At the exact same time the Oscars were happening, Creed director Ryan Coogler and other Hollywood figures were off in Flint, Michigan raising money and awareness for the poor, largely black residents who were mistreated by that city’s leadership. Flipping back and forth between the livestream of that event and the Oscars was jarring. One of them was actually doing something; the other was just an awards show.
An hour after the Oscars, Eric Kohn of IndieWire ran into director Joshua Oppenheimer, nominated for the documentary The Look of Silence, which follows a young man as he confronts the perpetrator’s of the Indonesian genocide of the mid 1960s. Silence ultimately lost to Amy, and the mere whims of the insane LA after-party scene resulted in Kohn bumping into Oppenheimer and one of his anonymous Indonesian collaborators. The collaborator explained that if his name were to be revealed he’d face serious retribution in his home country. He wasn’t upset that Silence lost because, as he told Kohn, “It’s a show. The kind of movies we make…the kind of movies we make aren’t for shows like this.”
Or when they do the winner is whisked off the stage far too quickly. To be fair, this year’s telecast was equally unfair to all winners not named Leonardo DiCaprio. Even Alejandro Inarritu’s Best Director acceptance speech was played off as he attempted to be one of the sole voices on the telecast to point out that diversity isn’t merely a black or white binary.
That isn’t to say that the entire show was undone because people were played off the stage too early. It also doesn’t mean Spotlight, The Big Short, The Hunting Ground and other nominees and winners aren’t socially important. It’s just there was a visibly inflated sense of self-importance and pervading sense of hypocrisy throughout the night. For example, the people who were at the Oscars are rich enough that they collectively donated over $65,000 (although the math on that is fuzzy) to a local Girls Scout troop comprised entirely of black girls. However, would any of those deep-pocketed producers turn around and greenlight a Troop Beverly Hills remake with a mostly black cast instead of white?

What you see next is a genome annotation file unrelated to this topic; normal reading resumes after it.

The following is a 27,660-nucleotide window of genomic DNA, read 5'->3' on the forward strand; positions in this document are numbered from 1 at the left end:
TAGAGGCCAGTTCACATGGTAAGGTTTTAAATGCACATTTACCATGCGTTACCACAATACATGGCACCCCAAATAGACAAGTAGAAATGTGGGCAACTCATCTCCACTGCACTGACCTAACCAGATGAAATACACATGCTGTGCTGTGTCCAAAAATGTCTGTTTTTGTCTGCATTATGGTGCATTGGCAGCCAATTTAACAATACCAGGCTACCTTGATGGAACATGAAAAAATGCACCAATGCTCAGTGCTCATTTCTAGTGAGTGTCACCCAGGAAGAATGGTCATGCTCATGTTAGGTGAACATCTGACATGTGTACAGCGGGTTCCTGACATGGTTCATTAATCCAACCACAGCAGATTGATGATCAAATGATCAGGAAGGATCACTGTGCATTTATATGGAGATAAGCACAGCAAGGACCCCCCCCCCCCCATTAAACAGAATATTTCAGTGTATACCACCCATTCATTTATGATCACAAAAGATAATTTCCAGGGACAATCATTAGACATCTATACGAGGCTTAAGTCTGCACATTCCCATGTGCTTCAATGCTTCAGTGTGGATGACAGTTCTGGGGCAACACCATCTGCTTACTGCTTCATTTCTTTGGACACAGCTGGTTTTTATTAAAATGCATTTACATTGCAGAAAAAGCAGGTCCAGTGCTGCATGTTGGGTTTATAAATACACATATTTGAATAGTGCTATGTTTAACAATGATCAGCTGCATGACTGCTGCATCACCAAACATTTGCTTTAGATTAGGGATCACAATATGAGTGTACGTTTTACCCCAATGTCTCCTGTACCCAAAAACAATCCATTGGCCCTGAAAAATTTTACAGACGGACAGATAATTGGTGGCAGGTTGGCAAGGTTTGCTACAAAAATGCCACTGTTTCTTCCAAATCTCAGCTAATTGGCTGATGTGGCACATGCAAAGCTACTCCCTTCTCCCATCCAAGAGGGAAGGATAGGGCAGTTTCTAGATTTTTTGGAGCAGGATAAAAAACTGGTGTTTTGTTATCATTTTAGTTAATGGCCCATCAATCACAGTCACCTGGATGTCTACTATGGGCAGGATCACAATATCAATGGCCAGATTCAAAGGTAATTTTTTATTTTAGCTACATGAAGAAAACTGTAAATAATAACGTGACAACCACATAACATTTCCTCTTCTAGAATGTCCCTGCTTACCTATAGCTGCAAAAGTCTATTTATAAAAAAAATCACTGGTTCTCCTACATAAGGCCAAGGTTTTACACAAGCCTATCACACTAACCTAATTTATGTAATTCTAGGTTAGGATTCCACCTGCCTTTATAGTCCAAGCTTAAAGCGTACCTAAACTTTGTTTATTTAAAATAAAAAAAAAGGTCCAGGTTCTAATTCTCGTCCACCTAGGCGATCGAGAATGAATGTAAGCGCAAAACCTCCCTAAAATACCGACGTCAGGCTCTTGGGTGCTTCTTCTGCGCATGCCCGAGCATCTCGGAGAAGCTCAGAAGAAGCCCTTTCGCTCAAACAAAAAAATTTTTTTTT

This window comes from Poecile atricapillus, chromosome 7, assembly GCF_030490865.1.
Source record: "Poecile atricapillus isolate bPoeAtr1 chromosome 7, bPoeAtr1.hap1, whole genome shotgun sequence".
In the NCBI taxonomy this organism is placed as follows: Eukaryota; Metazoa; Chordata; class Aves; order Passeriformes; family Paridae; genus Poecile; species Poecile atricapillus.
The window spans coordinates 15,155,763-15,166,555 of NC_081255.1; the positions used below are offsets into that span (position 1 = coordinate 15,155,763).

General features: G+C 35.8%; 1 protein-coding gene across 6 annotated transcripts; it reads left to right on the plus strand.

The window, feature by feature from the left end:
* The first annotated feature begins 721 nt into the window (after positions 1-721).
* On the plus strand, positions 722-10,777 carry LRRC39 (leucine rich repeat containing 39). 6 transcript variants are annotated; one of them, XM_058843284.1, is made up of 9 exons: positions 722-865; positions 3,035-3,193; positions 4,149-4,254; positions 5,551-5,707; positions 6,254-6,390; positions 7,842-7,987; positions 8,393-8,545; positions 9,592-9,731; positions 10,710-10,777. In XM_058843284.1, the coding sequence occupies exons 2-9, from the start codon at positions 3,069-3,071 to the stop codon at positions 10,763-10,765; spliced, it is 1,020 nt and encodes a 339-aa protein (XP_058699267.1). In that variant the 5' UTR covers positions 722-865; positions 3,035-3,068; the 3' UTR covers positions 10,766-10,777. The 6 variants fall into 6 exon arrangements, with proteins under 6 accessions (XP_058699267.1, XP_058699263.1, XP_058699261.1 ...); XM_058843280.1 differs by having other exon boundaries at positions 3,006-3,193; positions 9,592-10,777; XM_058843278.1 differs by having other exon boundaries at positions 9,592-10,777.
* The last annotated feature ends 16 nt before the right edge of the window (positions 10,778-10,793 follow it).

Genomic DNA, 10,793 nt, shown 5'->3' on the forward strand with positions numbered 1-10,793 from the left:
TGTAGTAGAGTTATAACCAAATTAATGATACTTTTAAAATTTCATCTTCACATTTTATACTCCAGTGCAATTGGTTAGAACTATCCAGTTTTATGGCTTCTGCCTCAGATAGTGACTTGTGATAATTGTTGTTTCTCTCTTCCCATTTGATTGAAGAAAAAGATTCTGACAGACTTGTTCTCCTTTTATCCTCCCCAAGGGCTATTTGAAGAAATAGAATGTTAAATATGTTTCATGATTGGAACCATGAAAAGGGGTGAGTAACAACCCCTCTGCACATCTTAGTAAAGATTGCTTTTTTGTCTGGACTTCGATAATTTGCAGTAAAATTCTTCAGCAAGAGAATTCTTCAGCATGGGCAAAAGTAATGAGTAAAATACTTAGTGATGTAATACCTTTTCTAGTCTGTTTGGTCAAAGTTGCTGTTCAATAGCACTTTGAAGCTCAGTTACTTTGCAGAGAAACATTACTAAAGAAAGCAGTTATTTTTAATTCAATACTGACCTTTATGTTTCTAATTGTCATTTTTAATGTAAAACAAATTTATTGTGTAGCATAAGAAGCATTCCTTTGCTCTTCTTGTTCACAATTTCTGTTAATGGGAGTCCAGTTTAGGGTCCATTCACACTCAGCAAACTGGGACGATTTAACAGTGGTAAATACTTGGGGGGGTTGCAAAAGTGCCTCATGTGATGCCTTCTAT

Thus I finally come to the quote which inspired this article. In a recent interview on Howard Stern’s SiriusXM radio show, Tina Fey called bullshit on this year’s Oscars:
“I will say, being at the Oscars […] halfway through, I was like, ‘This is some real Hollywood bullsh–.’ Everyone is telling me what to do. People yelling at me about rape and corporate greed, but really it’s climate change. I was like, ‘Guys, pick a lane.’ ‘We’re going to fix everything tonight.’ Also, you’re all rich. Why are you all yelling at me about corporate greed? You’re all so rich.”
Is she right? Or is she not being entirely fair? Or, in balance, was this year really no different than any other Oscars telecast? After all, not all speeches were about social change. It’s not like Mark Rylance used his Best Supporting Actor win for Bridge of Spies to speak out about legal protections for prisoners in the war on terror even though he could have.